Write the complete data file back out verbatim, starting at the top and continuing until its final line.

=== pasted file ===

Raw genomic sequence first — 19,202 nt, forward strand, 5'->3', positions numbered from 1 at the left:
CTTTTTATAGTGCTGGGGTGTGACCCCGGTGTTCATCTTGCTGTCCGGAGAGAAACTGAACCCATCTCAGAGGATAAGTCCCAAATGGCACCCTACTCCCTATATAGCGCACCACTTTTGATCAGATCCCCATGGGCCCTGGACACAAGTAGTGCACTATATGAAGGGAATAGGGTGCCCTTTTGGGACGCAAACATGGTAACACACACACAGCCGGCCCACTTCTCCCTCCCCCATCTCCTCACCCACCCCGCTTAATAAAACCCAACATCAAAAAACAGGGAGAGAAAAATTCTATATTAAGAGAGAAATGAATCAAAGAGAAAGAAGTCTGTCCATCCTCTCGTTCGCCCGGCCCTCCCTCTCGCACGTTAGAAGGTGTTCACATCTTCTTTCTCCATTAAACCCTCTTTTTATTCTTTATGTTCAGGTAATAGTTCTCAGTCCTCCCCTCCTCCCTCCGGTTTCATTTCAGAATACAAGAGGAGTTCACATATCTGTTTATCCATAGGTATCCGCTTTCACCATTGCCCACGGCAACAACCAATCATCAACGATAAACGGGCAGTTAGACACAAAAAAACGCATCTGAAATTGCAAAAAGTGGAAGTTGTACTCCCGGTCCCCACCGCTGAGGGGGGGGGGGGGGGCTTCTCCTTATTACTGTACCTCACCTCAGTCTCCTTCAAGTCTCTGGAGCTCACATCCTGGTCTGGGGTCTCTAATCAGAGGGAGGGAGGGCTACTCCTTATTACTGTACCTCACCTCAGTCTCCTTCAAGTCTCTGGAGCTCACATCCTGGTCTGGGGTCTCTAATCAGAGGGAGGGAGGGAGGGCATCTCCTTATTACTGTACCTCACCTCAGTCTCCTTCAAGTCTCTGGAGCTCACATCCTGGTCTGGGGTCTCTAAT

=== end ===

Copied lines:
Raw genomic sequence first — 19,202 nt, forward strand, 5'->3', positions numbered from 1 at the left:
CTTTTTATAGTGCTGGGGTGTGACCCCGGTGTTCATCTTGCTGTCCGGAGAGAAACTGAACCCATCTCAGAGGATAAGTCCCAAATGGCACCCTACTCCCTATATAGCGCACCACTTTTGATCAGATCCCCATGGGCCCTGGACACAAGTAGTGCACTATATGAAGGGAATAGGGTGCCCTTTTGGGACGCAAACATGGTAACACACACACAGCCGGCCCACTTCTCCCTCCCCCATCTCCTCACCCACCCCGCTTAATAAAACCCAACATCAAAAAACAGGGAGAGAAAAATTCTATATTAAGAGAGAAATGAATCAAAGAGAAAGAAGTCTGTCCATCCTCTCGTTCGCCCGGCCCTCCCTCTCGCACGTTAGAAGGTGTTCACATCTTCTTTCTCCATTAAACCCTCTTTTTATTCTTTATGTTCAGGTAATAGTTCTCAGTCCTCCCCTCCTCCCTCCGGTTTCATTTCAGAATACAAGAGGAGTTCACATATCTGTTTATCCATAGGTATCCGCTTTCACCATTGCCCACGGCAACAACCAATCATCAACGATAAACGGGCAGTTAGACACAAAAAAACGCATCTGAAATTGCAAAAAGTGGAAGTTGTACTCCCGGTCCCCACCGCTGAGGGGGGGGGGGGGGGCTTCTCCTTATTACTGTACCTCACCTCAGTCTCCTTCAAGTCTCTGGAGCTCACATCCTGGTCTGGGGTCTCTAATCAGAGGGAGGGAGGGCTACTCCTTATTACTGTACCTCACCTCAGTCTCCTTCAAGTCTCTGGAGCTCACATCCTGGTCTGGGGTCTCTAATCAGAGGGAGGGAGGGAGGGCATCTCCTTATTACTGTACCTCACCTCAGTCTCCTTCAAGTCTCTGGAGCTCACATCCTGGTCTGGGGTCTCTAAT